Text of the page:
Month: December 2015
Big problems in Los Angeles after an underground containment system failed and started spewing Methane at an incredible 110,000 pounds an HOUR! Even worse, containment efforts have failed and it’s estimated the leak won’t be stopped for months.
It’s been a busy month and Christmas is less than a week away (so is a much-needed week off work for yours truly). As I get older the years just keep speeding up & I don’t know of any way to slow them down! It’s just the opposite feeling from when I was a kid where the years dripped slower than that bear bottle full of honey.
The Great Cord Cutting Project of 2015 is going better than I could have ever expected & there’s no going back. I’m spending some of that old evening TV time trying to keep up on the articles I’m always collecting via Pocket. Some items recently clipped include:
- Liz Biro: My top 10 dishes of 2015
- The secret life of baggage: Where does your luggage go at the airport?
- How the Universal Symbols for Escalators, Restrooms, and Transport Were Designed
- The Plot Twist: E-Book Sales Slip, and Print Is Far From Dead
- TV stations could make millions by pulling the plug
The Kindle is getting a workout too with several books being read in parallel. Just depends on what I’m in the mood for. Stephen King’s 11/22/63 and Andy Weir’s The Martian are both fighting for my attention.
I’ve also taken the opportunity to really dig into what’s available on the streaming services I subscribe to, particularly Netflix and Amazon:
- The Man in the High Castle (Amazon) is an alternate history story that has the Germans and Japanese wining WWII and taking control of the USA. It’s a pretty dramatic series that’s full of twists and turns.
- Narcos (Netflix) depicts the story of Pablo Escobar and the DEA agents assigned with bringing him to justice. I’m not going to lie, you have to pay attention to this show. Mainly because it’s 90% Spanish with subtitles. And a Gringo like me needs them. No Sprecken la Espanola
I’ve been helping keep USPS, FedEx and UPS in business with lots of holiday purchases for friends and family. Along with those items I picked up a new Keyboard/Case for myself and my iPad Air 2. The Belkin Qode Ultimate Pro is a great replacement to the Logitech keyboard cover I was using with the last iPad. It’s a little pricy $150 but It’s currently on sale now for $130. I’m working on a review but let’s just say that after a few days using it I’m a fan.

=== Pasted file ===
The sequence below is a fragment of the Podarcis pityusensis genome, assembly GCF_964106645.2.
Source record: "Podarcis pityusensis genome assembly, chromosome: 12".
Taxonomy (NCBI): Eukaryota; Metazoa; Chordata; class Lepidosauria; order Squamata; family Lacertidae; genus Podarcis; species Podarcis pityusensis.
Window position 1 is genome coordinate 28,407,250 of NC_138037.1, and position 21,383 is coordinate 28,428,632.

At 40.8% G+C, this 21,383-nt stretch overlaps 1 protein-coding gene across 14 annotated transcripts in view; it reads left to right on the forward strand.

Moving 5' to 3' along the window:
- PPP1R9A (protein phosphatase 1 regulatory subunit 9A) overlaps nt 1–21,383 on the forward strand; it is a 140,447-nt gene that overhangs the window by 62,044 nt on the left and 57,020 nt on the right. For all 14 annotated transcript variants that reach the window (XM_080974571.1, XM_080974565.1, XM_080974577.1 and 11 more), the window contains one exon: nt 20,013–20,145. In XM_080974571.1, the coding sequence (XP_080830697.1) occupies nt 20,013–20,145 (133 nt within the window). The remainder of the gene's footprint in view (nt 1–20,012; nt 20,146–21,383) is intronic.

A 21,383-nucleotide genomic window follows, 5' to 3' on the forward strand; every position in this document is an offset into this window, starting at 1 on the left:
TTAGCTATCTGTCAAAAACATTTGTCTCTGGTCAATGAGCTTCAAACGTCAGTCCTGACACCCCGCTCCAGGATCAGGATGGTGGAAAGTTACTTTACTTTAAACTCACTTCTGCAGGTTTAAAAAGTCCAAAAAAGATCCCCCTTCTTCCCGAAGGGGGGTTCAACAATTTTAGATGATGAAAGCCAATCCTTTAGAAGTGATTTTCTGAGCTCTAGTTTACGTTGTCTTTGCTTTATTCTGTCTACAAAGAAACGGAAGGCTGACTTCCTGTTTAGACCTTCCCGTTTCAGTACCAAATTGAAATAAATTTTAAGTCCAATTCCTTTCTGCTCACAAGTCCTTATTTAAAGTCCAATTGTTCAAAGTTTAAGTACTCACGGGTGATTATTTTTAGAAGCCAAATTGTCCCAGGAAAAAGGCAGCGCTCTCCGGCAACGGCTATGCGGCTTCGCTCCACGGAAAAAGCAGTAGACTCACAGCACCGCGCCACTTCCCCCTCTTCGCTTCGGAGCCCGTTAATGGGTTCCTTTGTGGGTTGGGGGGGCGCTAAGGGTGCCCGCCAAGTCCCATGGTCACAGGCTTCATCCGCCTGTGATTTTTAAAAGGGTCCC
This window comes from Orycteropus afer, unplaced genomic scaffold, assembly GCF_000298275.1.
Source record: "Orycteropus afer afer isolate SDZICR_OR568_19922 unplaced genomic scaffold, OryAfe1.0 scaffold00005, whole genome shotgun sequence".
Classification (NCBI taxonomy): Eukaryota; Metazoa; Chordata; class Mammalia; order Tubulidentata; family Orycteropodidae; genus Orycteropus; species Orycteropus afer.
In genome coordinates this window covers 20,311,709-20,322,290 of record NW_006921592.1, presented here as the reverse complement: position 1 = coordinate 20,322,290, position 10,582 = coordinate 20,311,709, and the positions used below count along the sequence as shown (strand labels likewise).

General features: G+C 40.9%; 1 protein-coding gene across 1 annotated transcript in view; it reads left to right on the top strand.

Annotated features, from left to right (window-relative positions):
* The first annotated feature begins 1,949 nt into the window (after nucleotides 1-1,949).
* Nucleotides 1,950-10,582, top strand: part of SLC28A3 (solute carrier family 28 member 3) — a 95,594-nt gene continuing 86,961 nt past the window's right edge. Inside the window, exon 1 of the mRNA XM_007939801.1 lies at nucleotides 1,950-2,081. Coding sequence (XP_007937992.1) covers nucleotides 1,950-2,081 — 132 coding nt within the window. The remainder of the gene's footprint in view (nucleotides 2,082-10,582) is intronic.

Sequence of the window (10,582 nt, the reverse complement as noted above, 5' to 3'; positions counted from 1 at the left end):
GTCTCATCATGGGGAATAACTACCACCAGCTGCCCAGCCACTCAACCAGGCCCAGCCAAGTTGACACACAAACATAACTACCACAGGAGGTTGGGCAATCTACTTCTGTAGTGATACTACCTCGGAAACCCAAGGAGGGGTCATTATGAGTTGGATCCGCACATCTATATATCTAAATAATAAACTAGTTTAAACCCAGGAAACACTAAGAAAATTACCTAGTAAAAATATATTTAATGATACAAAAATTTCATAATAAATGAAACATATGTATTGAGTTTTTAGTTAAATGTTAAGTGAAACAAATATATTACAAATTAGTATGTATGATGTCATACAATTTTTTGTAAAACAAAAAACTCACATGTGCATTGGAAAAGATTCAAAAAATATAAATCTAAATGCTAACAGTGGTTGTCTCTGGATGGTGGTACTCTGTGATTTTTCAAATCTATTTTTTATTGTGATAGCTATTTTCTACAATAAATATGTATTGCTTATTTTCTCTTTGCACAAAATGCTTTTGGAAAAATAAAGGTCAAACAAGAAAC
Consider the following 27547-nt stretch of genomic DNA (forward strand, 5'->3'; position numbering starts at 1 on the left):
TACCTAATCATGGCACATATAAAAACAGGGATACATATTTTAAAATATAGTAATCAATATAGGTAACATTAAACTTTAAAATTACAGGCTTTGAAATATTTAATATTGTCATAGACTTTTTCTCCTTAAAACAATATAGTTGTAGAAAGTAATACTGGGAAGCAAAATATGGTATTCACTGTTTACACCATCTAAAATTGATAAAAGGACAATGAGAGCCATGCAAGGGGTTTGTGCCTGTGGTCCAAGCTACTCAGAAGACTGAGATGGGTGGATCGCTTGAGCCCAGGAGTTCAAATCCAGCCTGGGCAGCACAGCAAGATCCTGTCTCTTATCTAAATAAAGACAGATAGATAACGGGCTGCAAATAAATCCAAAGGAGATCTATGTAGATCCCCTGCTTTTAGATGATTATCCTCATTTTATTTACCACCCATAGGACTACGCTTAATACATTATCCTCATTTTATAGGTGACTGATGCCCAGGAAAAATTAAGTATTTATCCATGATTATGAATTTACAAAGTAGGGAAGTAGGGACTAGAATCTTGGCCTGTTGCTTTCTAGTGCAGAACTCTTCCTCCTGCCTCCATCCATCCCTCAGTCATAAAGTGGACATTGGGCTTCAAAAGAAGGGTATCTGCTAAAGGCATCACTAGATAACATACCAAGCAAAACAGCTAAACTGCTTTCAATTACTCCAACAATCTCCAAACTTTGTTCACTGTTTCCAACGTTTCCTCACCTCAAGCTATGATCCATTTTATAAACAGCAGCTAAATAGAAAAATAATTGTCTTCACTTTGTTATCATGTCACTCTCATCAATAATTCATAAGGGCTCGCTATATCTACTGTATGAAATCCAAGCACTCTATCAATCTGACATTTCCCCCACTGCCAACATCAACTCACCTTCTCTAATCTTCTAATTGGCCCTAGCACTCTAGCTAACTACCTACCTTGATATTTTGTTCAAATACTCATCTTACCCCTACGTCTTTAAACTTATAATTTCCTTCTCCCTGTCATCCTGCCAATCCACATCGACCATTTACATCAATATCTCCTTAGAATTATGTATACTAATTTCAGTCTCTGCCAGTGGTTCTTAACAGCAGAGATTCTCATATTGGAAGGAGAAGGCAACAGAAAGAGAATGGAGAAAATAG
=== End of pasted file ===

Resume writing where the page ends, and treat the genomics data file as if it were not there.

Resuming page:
After a glowing review from a co-worker I also ordered the Hamilton Beach Breakfast Electric Sandwich Maker. Seriously, I did! I’ve see this gadget before but didn’t think it would be any good, especially costing under $30. Well I’m told this thing really works so I had to see for myself. When I happen to eat breakfast the egg and cheese (with various meats) is my regular go to. Delivery is scheduled for Monday so we’ll see how it goes Tuesday morning when I fire that baby up and make my first sausage, egg and cheese muffin.
No matter your religious preference (or not) I hope everyone is gearing up for a fun holiday season with friends and family. If you get any good tech gadgets or kitchen toys let me know! I’m always looking for ways to give Amazon more money.
“Scandal” might be too strong a word. But you’d think the TSA would have been ashamed when hackers released 3D-printer files for its master keys, which can open any any TSA-recommended luggage lock. Does the TSA feel ashamed? Not even close. – Source: Gizmodo
SO, Mr. Traveler, that fancy TSA Approved lock you picked up at the luggage store is just giving you a false sense of security. It didn’t help that the Washing Post ran an article with a clear picture of every type of key. All it took was someone with the right 3D Printer software to mock-up a sample & release the templates to the world.
Another thing to add to the list of why flying sucks…
I love maps, especially old paper maps. But when I came across this on the Internet I wanted to give it a good look. The Submarine Cable Map website is a comprehensive and regularly updated interactive map of the world’s major submarine cable systems and landing stations.
Why do I find this interesting? This is how the majority of the worlds communications systems are connected and the Internet would not be what it is today without this kind of infrastructure. What amazes me is the sheer number of undersea cables throughout the world. There used to be copper cables under the Atlantic from North America to Europe but those have all been replaced by fiber optic cables which can carry more information over greater distances.
Here is a short video from the “How It’s Made” series that shows how fiber optic cables are made. It’s a pretty interesting process and you can imagine how much effort it takes to make a cable with hundreds of fiber strands that stretches thousands of miles in a hostile underwater environment.
At one time there were issues with Sharks and other marine creatures damaging the cables. Changes in manufacturing and installation has helped resolve much of this. Outages still occur as a result of commercial fishing and the occasional anchor.
So next time you’re watching an NFL game in London or playing an online game with someone in Spain remember how that signal is probably getting to you and the effort it took to make it happen.